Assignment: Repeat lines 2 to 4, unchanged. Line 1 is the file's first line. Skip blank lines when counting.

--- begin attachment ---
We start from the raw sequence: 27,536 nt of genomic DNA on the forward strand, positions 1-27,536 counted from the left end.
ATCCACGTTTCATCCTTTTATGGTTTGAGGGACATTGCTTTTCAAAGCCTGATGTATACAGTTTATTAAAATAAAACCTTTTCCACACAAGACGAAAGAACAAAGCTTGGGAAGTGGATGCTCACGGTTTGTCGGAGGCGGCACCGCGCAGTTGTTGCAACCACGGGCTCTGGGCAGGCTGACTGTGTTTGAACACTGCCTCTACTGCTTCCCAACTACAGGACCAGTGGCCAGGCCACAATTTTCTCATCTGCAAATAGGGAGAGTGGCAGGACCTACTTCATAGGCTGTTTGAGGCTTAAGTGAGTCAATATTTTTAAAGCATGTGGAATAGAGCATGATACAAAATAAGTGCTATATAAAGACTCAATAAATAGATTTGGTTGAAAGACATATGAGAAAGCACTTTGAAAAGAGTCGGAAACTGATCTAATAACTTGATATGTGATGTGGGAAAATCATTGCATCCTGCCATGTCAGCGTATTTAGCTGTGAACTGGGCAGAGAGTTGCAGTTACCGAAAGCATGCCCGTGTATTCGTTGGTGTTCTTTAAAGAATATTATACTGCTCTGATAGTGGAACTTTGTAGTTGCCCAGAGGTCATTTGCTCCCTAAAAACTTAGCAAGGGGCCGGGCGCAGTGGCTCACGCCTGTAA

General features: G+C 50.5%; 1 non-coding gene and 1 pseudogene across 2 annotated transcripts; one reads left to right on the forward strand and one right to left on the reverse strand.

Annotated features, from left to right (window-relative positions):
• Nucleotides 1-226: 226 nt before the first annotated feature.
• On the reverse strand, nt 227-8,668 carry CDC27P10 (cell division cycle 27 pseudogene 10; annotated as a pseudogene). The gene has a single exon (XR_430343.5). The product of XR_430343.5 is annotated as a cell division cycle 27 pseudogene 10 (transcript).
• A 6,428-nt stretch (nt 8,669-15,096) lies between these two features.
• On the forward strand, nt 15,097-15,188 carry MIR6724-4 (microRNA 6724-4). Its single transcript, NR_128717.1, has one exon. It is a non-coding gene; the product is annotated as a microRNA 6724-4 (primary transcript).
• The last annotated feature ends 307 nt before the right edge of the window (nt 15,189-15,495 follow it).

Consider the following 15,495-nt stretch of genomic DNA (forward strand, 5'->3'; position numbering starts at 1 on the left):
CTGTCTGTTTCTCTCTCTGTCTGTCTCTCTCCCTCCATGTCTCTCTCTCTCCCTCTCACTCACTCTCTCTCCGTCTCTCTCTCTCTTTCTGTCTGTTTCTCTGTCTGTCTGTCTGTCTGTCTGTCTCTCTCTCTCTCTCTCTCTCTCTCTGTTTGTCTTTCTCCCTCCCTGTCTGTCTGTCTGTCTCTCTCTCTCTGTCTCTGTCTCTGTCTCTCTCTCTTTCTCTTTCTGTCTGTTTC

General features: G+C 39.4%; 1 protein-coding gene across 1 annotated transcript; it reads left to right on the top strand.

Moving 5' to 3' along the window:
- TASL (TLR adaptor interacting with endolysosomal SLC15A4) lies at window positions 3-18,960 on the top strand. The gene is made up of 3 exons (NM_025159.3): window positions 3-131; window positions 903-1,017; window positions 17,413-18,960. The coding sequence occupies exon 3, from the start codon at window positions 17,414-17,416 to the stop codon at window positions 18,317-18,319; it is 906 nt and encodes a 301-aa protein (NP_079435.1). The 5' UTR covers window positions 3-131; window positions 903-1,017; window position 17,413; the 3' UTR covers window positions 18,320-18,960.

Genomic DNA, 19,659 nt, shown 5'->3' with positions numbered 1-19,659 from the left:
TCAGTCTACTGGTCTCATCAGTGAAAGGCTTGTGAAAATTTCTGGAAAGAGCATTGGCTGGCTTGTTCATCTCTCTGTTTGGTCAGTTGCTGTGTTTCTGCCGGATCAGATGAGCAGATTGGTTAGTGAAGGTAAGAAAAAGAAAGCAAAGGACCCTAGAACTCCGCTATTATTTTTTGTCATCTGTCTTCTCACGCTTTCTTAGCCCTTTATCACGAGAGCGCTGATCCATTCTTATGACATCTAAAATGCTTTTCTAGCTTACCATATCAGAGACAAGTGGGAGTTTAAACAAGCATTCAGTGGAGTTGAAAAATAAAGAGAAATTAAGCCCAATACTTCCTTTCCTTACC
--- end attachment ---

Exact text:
ATCCACGTTTCATCCTTTTATGGTTTGAGGGACATTGCTTTTCAAAGCCTGATGTATACAGTTTATTAAAATAAAACCTTTTCCACACAAGACGAAAGAACAAAGCTTGGGAAGTGGATGCTCACGGTTTGTCGGAGGCGGCACCGCGCAGTTGTTGCAACCACGGGCTCTGGGCAGGCTGACTGTGTTTGAACACTGCCTCTACTGCTTCCCAACTACAGGACCAGTGGCCAGGCCACAATTTTCTCATCTGCAAATAGGGAGAGTGGCAGGACCTACTTCATAGGCTGTTTGAGGCTTAAGTGAGTCAATATTTTTAAAGCATGTGGAATAGAGCATGATACAAAATAAGTGCTATATAAAGACTCAATAAATAGATTTGGTTGAAAGACATATGAGAAAGCACTTTGAAAAGAGTCGGAAACTGATCTAATAACTTGATATGTGATGTGGGAAAATCATTGCATCCTGCCATGTCAGCGTATTTAGCTGTGAACTGGGCAGAGAGTTGCAGTTACCGAAAGCATGCCCGTGTATTCGTTGGTGTTCTTTAAAGAATATTATACTGCTCTGATAGTGGAACTTTGTAGTTGCCCAGAGGTCATTTGCTCCCTAAAAACTTAGCAAGGGGCCGGGCGCAGTGGCTCACGCCTGTAA

General features: G+C 50.5%; 1 non-coding gene and 1 pseudogene across 2 annotated transcripts; one reads left to right on the forward strand and one right to left on the reverse strand.

Annotated features, from left to right (window-relative positions):